This was one of the worst experiences for me, and this was after the big attack. I sat there for hours and hours until someone got me out. Everyone was so excited, all the relatives of course, and there was this horrible stench, cement and blood, and it is still like that today. If I hear of attacks in Yugoslavia or in the Gulf War, I can still smell it. It's a kind of trauma for me. I shall never get rid of it.
Q: Tell us about the award you received.
Zettel: After the attack awards were given. But to be quite honest, we had seen very many operations performed by other people..., and I don't think we had the feeling that I really deserved this award of merit. And others told me this as well.... I got this award because people knew that I worked in a large air raid bunker.... I was awarded the War Cross of Honor, Third Class with Swords.... They just choose a few people who are perhaps a little bit conspicuous. And other people who have done an awful lot but didn't do it quite as conspicuously deserved it more or just as much as we did.
Q: Where did you find the courage to go on your rescue missions?
Zettel: Later on, after we had been invited to the award ceremony in Berlin, we had to give interviews, and I was always asked what kind of feelings I had at the time, and I said, "I can't describe it, I was like a different person, like a person next to myself. As if I didn't have a soul or a heart, I just had to do something and I just had to do my job." It is difficult to describe that -- it is just like a different person. The thing that you were afraid of oneself -- I just had to forget because you saw there were people who were much much worse off and that is why we were being sent there. We had been sent there to help....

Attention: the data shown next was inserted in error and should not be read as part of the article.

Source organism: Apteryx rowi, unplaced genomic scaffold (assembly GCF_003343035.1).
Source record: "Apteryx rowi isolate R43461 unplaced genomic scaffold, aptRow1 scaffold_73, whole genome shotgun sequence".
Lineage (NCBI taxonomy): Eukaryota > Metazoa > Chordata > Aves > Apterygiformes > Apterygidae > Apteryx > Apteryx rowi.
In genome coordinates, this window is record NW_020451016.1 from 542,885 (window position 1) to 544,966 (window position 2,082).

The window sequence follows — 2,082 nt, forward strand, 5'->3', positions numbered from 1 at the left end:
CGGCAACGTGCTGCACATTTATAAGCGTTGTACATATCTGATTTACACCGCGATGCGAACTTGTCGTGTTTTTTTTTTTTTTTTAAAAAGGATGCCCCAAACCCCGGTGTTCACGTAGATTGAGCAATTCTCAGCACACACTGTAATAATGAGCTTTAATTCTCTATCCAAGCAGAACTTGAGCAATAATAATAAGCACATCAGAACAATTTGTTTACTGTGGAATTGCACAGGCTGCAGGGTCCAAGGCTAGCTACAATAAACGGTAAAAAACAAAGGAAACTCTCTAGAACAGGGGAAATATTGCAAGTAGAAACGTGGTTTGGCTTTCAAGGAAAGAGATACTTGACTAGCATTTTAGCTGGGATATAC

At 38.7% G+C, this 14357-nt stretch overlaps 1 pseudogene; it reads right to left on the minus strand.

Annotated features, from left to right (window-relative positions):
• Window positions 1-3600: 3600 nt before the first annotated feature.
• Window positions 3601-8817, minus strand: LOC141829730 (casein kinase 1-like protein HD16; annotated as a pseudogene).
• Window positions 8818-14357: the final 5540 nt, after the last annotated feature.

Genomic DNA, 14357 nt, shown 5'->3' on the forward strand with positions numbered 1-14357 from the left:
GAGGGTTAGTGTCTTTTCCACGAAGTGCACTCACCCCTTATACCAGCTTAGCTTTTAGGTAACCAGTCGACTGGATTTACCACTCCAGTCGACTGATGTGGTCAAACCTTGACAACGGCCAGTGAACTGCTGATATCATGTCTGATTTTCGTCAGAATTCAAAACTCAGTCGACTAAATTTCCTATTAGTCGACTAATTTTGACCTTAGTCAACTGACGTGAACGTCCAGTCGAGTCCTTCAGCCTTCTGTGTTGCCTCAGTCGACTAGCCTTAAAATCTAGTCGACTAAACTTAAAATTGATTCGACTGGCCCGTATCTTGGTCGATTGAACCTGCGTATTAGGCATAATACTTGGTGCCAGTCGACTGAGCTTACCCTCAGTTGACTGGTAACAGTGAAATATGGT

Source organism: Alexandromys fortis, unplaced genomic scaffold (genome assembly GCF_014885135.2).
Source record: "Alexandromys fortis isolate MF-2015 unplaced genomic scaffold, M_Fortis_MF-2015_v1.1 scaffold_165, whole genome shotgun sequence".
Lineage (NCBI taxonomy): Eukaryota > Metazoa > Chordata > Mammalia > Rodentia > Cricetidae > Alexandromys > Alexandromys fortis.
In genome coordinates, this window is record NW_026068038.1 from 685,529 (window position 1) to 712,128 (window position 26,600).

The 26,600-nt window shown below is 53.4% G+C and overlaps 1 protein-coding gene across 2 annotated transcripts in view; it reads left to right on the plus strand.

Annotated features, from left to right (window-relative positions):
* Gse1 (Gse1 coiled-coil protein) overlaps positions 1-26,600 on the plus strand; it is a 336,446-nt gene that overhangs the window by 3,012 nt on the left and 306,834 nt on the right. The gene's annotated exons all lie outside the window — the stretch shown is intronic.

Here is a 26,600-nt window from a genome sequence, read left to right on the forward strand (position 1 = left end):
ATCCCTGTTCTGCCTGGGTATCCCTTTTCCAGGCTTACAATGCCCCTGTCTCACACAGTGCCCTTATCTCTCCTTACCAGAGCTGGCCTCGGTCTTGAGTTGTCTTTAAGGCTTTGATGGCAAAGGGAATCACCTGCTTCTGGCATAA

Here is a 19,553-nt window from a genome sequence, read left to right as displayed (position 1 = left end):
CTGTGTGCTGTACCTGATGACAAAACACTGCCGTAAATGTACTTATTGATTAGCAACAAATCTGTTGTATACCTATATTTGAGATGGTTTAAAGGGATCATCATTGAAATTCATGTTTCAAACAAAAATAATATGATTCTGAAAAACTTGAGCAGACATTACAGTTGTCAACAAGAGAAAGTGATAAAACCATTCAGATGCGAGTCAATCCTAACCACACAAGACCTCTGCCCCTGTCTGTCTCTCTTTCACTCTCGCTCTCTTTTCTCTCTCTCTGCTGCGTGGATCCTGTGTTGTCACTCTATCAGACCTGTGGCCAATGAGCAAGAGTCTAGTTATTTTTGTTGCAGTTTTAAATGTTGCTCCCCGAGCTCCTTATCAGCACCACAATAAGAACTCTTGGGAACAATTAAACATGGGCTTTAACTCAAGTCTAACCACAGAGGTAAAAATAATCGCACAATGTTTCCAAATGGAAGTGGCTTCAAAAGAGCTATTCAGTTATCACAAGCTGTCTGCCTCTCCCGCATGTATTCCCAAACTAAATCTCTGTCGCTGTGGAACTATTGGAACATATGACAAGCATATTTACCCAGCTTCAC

Q: What did you think about the English who were bombing you?
Zettel: I don't know whether we were just generally annoyed with the English, of course, when the bombs were dropping..., but it was the war..., but it wasn't aimed at particular people.... We couldn't grasp it, we didn't understand it, that there were pilots dropping bombs on the civilian population -- until afterwards we realized that we had done it too. This was the war. It wasn't any specific hate directed towards the English -- not in my circle of friends or acquaintances.... We had never had anything like this before, attacks, war which was affecting the civilian population. In the First World War, we never had this.
Q: How did you feel when the war ended?
Zettel: Happy and thankful. I was having a child, I was pregnant. I used to lay in bed and pray it would finish, and when the English arrived, we didn't cheer them but we didn't hate them. We were just thankful that the bombing was stopping. We still hoped that people would return home -- soldiers and friends, relatives. We were thankful to our local leader who refused to defend Hamburg to the very end, although he knew that it would have been very bad for him under certain circumstances. That was the kind of thing that affected one.
When the English arrived, I didn't look out of the window when they came, but we were pleased they were there. Like the incidents that happened in the Russian zone -- we didn't see anything like that, everything was in an orderly manner. And then the hunger started. Hunger is something which is very terrible and demoralizing, but it is still better than the air attacks.
It was an inferno, pure chaos. There was an unbelievable storm.... The next thing we noticed was the disgusting smell. I still have it in my nostrils now..... Blood, mortar, everthing was burning. The mixture was absolutely gruesome.... I brought the last child out, thank God, and immediately the burning stairs behind me collapsed.... My hair was burnt off, right up to the edge of the steel helmet I was wearing.... They were in despair; they were crying out for their families.... It was a chaos of feelings and pain, spirtual and physical pain. Of course, we were broken....